Schmutzler v. Quintana, No. 5:2018cv00231 - Document 5 (E.D. Ky. 2018)

Court Description: MEMORANDUM OPINION & ORDER: 1) 1 Petition is DENIED w respect to all issues raised in this proceeding. 2) Action is STRICKEN from the Court's docket. Signed by Judge Joseph M. Hood on 5/10/2018.(SCD)cc: Pro Se Petitioner via US Mail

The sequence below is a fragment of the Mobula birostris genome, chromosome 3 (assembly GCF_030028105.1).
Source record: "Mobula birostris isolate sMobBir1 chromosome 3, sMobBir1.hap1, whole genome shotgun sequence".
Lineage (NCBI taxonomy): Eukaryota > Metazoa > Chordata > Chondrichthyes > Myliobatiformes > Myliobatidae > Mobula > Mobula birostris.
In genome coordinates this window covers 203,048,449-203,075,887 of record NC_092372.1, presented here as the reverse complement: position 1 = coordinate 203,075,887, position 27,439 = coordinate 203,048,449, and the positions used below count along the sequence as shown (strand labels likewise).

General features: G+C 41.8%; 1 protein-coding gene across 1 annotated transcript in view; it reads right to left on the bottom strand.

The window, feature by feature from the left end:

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Schmutzler v. Quintana Doc. 5 UNITED STATES DISTRICT COURT EASTERN DISTRICT OF KENTUCKY CENTRAL DIVISION at LEXINGTON JEFFREY B. SCHMUTZLER, Petitioner, V. FRANCISCO QUINTANA, Warden, Respondent. *** *** ) ) ) ) ) ) ) ) ) Civil No. 5: 18-231-JMH MEMORANDUM OPINION AND ORDER *** *** Inmate Jeffrey B. Schmutzler has filed a pro se petition for a writ of habeas corpus pursuant to 28 U.S.C. § 2241. [R. 1] This matter is before the Court to conduct the screening required by 28 U.S.C. § 2243. Alexander v. Northern Bureau of Prisons, 419 F. App’x 544, 545 (6th Cir. 2011). In August 2014, Schmutzler was sentenced to 108 months imprisonment for the receipt and distribution of child pornography in violation of 18 U.S.C. § 2252A(a)(2). The Third Circuit affirmed on direct appeal, and the trial court has denied dozens of motions filed by Schmutzler seeking to vacate his conviction, reduce his sentence, and obtain other forms of ancillary relief. United States v. Schmutzler, No. 1: 13-CR-65-WWC-1 (M.D. Penn. 2013). In one of those post-judgment filings, Schmutzler argued that the federal government lacked the authority to criminalize his conduct on the theory that such authority was reserved to the Dockets.Justia.com several States. that in The trial court rejected that argument, noting enacting Section 2252A(a)(2) Congress was validly exercising its authority to criminalize conduct with an effect on interstate commerce. [R. 107 therein at 6 (citing United States v. MacEwan, 445 F. 3d 237, 245 (3d Cir. 2006)] has reached the same conclusion. The Sixth Circuit United States v. Andrews, 383 F. 3d 374 (6th Cir. 2004). Schmutzler repeats that argument here, contending that there is no federal jurisdiction over purely intra-state conduct. He also argues that his federal sentence constitutes cruel and unusual punishment in violation of the Eighth Amendment. [R. 1 at 2, 6- 8] The Court must deny Schmutzler’s petition because he may not pursue these claims in a habeas corpus petition filed pursuant to 28 U.S.C. § 2241. A federal prisoner must challenge his federal conviction or sentence by filing a motion for post-conviction relief under 28 U.S.C. § 2255 in the court that convicted and sentenced him. 2003). Capaldi v. Pontesso, 135 F.3d 1122, 1123 (6th Cir. A habeas corpus petition pursuant to 28 U.S.C. § 2241 may not be used for this purpose because it does not function as an additional or alternative remedy to the one available under § 2255. Hernandez v. Lamanna, 16 F. App’x 317, 320 (6th Cir. 2001). The only exception to this rule is where after the defendant’s conviction becomes final, the Supreme Court re-interprets the substantive terms of the criminal statute under which the petitioner was convicted in a manner that establishes that his conduct did not violate the statute. 303, 307-08 (6th Cir. 2012). Wooten v. Cauley, 677 F.3d Schmutzler’s challenges to the federal government’s authority to criminalize his conduct and to the severity of his sentence are claims that he could, and therefore must, have pursued on direct appeal and in an initial motion under Section 2255. Jacobs v. Miles, 104 F. App’x 431 (5th Cir. 2004) (affirming dismissal of § 2241 petition challenging federal jurisdiction over offense conduct under United States v. Lopez, 514 U.S. 549 (1995)); Carr v. Holder, 154 F. App’x 95, 9697 (11th Cir. 2005) (same). Because § 2255 is not an inadequate and ineffective remedy to assert his claims, his § 2241 petition must be denied. Accordingly, IT IS ORDERED as follows: 1. The petition filed pursuant to 28 U.S.C. § 2241 by Jeffrey B. Schmutzler [R. 1] is DENIED with respect to all issues raised in this proceeding. 2. This action is STRICKEN from the Court’s docket. This the 10th day of May, 2018.